Shutting the Back Door: How to Retain Visitors

By Jonathan Adkins

“We receive many visitors every week, but not many of them stay.” One struggle that many churches face is an inability to retain visitors. If this describes your church, then be encouraged, because there are steps you can take to help reverse this trend.

From Visitor to Guest

One of the most significant steps your church can take to close the back door for visitors is to be sure that you are actually viewing your visitors as guests. The difference between a visitor and a guest sounds like a subtle distinction, but there is a difference. The term guest implies that one will receive a greater level of hospitality than that of a visitor. For example, if you host a “guest” in your home, you will show him or her around the house; you’ll make sure that your guest knows where all of the important parts of the house are; you may prepare meals for the guest, and you’ll go out of your way to make the person feel at home. As the host, you will naturally have the desire to go above and beyond in order to ensure that your guest is treated with exceptional care. This same level of care should be provided for every guest who attends your church.

Here are four steps that can help the members of your church begin to treat your visitors as guests:

  1. Make a point to learn the guest’s first name and use it in conversation. Learning someone’s name shows you value the individual and view him or her as distinct from everyone else. Furthermore, calling someone by his or her first name is more personal and warm and will immediately help the guest feel more at home in your church.
  2. Personally walk the guest to where he or she wants to go. In the busyness of Sunday it is easy to give in to the temptation of pointing people toward a specific location. Avoid this mistake at all costs! Taking the time to walk with an individual to a specific room shows that you care about that person, and the extra time allows you to further develop conversation and rapport.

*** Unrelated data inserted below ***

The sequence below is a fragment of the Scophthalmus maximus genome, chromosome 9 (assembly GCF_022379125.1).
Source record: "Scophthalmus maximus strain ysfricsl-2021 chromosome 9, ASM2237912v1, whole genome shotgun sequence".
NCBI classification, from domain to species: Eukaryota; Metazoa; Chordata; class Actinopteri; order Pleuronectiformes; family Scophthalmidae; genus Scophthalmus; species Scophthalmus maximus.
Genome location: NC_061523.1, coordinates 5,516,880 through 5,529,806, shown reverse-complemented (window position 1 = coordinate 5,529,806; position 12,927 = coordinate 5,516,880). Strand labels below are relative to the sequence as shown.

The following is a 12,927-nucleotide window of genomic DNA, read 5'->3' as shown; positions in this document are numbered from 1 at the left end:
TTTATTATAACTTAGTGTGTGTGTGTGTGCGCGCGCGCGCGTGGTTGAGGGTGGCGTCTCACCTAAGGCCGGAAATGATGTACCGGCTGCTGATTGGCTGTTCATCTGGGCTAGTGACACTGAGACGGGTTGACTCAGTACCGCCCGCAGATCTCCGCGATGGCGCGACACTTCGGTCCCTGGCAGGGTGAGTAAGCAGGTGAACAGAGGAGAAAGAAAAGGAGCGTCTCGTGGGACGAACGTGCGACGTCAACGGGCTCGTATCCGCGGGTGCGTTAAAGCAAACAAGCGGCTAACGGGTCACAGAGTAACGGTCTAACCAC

3. Follow up with the guest within 24 hours. Immediate follow-up provides continued momentum and further shows that you care about the guest by quickly contacting him or her.
  4. You should be excited when new people attend your church. The fact that a person is courageous enough to make the first step in visiting shows that the Holy Spirit is likely active in his or her life. God may soon use your church to do spiritual wonders, and you get the privilege of cooperating with the Holy Spirit in that process.

Involve Your Congregation

Prestonwood has found great success in retaining visitors by involving our congregation in two specific guest-related ministries: Guest Central and Own Your Own Section.

Guest Central – Prestonwood hosts a Guest Central kiosk in the center of the front Atrium. This is where we receive new visitors and help them get connected to the life of the church. Guests see the kiosk as soon as they walk through the front doors, and our pastors promote it during our worship services. We have found Guest Central to be a key instrument in helping us assimilate new visitors.

Guest Central is staffed primarily by volunteers representing various age groups. A large variety of volunteers enables us, for example, to start a friendship with a new guest immediately because the volunteer can take the guest to Bible Fellowship with him after Worship Service. Volunteer leadership also lends credibility to church programs promoted at the kiosk, because their endorsement is coming from the voice of the congregation.

Own Your Own Section – Another congregation-led ministry that Prestonwood has found to help new visitors feel welcome is our Own Your Own Section (OYOS) ministry. OYOS has volunteer hosts responsible for greeting and welcoming people who sit in the host’s Worship Service section on any given Sunday. In addition to greeting new visitors, OYOS hosts are available to pray with individuals during appointed times or as needed.

Recently, an OYOS host visited with a married couple who had deliberately decided not to visit our church during the last few years. This couple had attended once many years ago and left not feeling welcome in our Worship Service. This time, the husband remarked to his wife while driving to Prestonwood that if no one spoke to them that day, they would not attend our church again. When our OYOS host greeted this couple, the couple was overjoyed and shared the story from their drive to the church. This couple returned the very next week. This is only one example of many as to how OYOS has directly benefited our church by helping make people feel welcome.

Closing the back door with visitors requires making deliberate, personal connections. Retaining visitors requires time and commitment, but the payoff is worth it when you get to witness the work God is doing in your church to minister to each individual.

Jonathan Adkins serves as the Minister to Single Adults at Prestonwood Baptist Church in Plano, Texas. Follow him on Twitter at @jonathaneadkins.